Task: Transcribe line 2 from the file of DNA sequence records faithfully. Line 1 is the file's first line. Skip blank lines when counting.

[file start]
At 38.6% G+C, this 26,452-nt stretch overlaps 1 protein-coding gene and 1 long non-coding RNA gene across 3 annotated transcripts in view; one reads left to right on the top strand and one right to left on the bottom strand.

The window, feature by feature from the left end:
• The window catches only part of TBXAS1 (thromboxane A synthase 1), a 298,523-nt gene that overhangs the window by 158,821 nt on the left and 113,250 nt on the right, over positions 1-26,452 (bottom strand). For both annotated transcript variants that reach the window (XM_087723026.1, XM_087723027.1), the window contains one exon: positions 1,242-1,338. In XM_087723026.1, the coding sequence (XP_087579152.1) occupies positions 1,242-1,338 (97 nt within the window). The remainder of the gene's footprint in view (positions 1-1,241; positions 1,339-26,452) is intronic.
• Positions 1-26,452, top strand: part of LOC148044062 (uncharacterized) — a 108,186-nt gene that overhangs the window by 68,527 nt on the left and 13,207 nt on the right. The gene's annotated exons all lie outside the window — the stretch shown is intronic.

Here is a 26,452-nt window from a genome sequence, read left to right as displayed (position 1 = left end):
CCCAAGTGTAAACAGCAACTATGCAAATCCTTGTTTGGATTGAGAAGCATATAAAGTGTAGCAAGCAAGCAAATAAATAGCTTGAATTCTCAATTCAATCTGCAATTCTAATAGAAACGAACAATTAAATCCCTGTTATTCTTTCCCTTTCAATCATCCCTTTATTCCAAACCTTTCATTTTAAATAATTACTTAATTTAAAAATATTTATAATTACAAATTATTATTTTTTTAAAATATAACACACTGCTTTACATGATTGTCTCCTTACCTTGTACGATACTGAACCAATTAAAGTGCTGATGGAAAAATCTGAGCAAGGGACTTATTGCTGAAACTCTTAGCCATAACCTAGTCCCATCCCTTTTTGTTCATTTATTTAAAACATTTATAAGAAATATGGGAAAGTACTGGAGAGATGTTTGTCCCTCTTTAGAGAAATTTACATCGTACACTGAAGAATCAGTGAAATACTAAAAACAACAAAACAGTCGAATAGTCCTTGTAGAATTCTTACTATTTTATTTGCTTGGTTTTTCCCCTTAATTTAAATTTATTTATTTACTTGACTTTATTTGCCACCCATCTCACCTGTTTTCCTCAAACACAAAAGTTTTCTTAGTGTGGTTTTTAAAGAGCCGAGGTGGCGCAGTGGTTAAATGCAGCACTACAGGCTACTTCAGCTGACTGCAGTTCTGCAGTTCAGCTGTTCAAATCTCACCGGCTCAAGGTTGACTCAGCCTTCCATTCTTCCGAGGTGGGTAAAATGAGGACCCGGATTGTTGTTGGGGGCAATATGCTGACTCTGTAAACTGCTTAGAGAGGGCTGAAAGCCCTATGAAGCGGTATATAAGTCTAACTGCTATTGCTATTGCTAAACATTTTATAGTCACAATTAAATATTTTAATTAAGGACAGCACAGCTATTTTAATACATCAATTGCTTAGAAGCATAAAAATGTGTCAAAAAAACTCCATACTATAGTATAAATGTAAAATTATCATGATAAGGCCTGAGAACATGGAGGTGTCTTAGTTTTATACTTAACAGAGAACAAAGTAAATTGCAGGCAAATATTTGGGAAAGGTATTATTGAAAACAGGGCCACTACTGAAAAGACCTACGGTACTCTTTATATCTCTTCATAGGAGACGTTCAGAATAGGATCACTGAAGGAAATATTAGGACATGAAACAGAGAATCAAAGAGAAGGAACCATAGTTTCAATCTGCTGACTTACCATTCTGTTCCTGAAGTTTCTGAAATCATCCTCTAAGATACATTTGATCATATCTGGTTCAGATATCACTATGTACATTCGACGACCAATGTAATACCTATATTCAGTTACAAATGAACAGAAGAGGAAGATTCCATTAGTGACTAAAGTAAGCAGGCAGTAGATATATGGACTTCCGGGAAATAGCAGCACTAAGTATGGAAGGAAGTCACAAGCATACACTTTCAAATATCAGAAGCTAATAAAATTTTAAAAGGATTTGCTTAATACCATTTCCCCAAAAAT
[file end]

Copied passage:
The window, feature by feature from the left end: